John Stephenson BS’99

As the owner of Stephenson Tree Care, Inc., John Stephenson wears many hats, including bookkeeper, mechanic, and urban forester. And when it comes to big tree removal and working with climbers, cranes, and pulleys, he puts on another hat (or helmet) as a safety expert. “I am actually a risk manager first and a contractor second,” says Stephenson, a trained resource manager who graduated from CALS with a degree in forest science. With a home and family in Madison, Wisconsin, and an affinity for working outdoors, he decided that starting his own business in urban tree care was the right fit. “CALS gave me the confidence to be able to pretty much troubleshoot any problem I encountered along the way as a business owner and an urban forester,” says Stephenson. “CALS extends way after graduation in that the collegial network and atmosphere of the school is only an email or phone call away. The networking never ends, and the payback is always present.” His typical work includes tree removal, pruning, insect and disease diagnosis and treatment, cleanup after summer and winter storm events, and consulting in urban wood utilization at the USDA Forest Products Laboratory. “After nearly 20 years of this, it never gets old,” Stephenson says. “And seeing my clients happy and my crew enjoying the challenges of their jobs makes this very rewarding.” He is also active in local and regional urban wood utilization efforts for salvaging and marketing logs into lumber. “So maybe a second career could be starting,” he says.

Todd Willer FISC’89, BS’92

A fifth-generation farmer, Todd Willer says agriculture runs in his blood. “It’s what our families do. I was born a farmer,” he says. As a child, he showed cattle and worked on his dad’s farm. He still enjoys the farm today, but the scope has expanded. Willer is partner and vice president of operations for Milk Source, LLC. Headquartered in Kaukauna, Wisconsin, the company operates numerous farms across the Midwest that focus on premier animal care, sustainability, employee development, and community partnerships. “When I went to CALS, I took a trip with the dairy science department to California to see large dairy farms in the late 1980s,” Willer says. “That fueled a passion in me to get into the expansion of the dairy industry in Wisconsin, which — at the time — was at the leading edge of becoming more modernized.” Willer says his bachelor’s degree in agronomy provided the perfect nexus for his passions. “It touched on agronomy, animal science, soil science, plant science, economics, and business — all of which I use on a regular basis,” he says. At Milk Source, Willer is responsible for managing all facilities, maintaining structures and machinery, ensuring environmental compliance, and overseeing the design and construction of future farms and capital improvements.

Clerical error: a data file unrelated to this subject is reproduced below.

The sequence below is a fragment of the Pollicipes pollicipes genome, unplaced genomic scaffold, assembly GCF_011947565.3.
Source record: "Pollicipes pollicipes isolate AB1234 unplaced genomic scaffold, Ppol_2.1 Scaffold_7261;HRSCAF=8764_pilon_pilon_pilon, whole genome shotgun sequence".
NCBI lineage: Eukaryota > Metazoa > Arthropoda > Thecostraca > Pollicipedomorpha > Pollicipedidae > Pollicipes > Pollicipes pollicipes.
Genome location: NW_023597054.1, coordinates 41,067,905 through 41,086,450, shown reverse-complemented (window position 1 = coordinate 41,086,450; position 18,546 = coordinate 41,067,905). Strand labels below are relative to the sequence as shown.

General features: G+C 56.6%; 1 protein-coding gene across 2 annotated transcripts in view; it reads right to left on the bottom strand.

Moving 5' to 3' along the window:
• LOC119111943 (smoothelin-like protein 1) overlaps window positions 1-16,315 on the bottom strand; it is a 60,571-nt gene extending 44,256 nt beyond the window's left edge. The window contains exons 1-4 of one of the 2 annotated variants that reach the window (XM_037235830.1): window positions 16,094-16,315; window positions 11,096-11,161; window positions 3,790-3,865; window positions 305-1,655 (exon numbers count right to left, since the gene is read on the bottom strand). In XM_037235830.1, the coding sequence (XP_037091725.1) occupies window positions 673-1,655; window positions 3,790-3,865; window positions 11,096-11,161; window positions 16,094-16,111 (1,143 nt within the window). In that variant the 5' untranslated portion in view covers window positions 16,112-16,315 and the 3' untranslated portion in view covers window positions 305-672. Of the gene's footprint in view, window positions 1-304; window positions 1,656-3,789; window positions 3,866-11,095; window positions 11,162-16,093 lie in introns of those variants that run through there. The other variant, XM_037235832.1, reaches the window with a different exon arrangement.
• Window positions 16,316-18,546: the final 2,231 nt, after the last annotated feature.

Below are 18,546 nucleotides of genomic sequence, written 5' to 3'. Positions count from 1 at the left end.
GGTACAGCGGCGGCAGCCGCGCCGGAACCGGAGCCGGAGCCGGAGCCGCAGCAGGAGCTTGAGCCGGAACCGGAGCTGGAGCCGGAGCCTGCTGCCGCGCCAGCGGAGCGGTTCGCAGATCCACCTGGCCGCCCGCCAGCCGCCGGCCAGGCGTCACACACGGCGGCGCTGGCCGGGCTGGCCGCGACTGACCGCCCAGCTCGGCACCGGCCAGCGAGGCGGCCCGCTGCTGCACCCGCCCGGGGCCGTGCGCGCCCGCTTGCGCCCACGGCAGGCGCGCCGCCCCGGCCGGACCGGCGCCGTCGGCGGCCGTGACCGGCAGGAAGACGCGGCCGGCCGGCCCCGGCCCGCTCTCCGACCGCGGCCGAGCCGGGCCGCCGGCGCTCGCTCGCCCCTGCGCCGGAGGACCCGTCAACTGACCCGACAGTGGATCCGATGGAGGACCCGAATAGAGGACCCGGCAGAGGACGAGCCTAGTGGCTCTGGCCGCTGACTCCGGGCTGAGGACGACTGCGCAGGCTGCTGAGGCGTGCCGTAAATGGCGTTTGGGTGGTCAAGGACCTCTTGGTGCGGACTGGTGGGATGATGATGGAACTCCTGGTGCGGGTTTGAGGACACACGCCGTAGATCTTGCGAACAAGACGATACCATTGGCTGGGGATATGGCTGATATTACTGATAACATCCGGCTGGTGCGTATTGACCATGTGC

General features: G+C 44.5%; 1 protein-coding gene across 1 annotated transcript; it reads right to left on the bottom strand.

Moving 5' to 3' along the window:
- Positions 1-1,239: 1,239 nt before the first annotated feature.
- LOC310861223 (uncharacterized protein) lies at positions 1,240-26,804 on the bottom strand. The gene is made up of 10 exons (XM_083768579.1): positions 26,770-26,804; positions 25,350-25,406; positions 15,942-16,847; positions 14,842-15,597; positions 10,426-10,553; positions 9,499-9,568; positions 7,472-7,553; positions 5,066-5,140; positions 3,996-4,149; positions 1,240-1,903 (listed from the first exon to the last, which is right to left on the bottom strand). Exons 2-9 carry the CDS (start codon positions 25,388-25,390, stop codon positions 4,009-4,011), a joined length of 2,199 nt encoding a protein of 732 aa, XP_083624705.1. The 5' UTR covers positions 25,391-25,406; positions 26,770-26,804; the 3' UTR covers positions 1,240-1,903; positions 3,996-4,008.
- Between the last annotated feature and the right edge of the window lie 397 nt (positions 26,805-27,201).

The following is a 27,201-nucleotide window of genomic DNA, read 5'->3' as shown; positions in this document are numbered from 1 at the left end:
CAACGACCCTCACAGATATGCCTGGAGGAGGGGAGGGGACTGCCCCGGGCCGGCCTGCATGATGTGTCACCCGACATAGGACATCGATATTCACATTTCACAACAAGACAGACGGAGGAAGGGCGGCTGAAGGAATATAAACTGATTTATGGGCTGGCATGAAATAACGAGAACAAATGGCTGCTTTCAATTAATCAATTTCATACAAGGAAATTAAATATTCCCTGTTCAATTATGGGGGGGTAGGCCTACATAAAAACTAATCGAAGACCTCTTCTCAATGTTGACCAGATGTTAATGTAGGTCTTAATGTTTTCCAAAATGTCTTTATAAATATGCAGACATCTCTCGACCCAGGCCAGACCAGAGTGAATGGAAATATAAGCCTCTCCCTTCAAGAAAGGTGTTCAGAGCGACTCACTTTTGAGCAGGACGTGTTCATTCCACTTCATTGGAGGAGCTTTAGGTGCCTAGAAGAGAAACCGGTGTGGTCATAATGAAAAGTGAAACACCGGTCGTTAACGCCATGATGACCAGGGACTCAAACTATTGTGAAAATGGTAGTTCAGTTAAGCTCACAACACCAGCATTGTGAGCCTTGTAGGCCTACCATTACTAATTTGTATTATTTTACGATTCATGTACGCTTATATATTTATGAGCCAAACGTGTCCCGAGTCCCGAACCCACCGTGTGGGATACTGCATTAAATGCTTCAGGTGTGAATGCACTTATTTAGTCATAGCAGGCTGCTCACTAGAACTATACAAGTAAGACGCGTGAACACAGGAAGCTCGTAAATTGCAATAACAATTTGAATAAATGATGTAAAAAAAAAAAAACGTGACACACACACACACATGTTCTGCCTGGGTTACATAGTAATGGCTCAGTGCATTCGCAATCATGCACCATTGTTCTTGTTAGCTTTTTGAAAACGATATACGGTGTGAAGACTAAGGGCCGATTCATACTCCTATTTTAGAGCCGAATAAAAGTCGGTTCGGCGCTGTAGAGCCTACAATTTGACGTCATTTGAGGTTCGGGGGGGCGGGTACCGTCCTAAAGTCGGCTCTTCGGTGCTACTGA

Chris Blanchard BS’93

EDITOR’S NOTE: We are sad to report that Chris Blanchard passed away in late October 2018. From a tribute to Chris, written by his wife, Angie Sullivan, and friend, David Bacchuber: “Chris helped to chart the path for what farming can look like going into the future. He lived in a constant state of learning and teaching. He wanted his community to live balanced lives filled with hard work for a clear purpose, all in the name of healing the planet. Chris was a light in the world. We love him and we will miss him dearly.”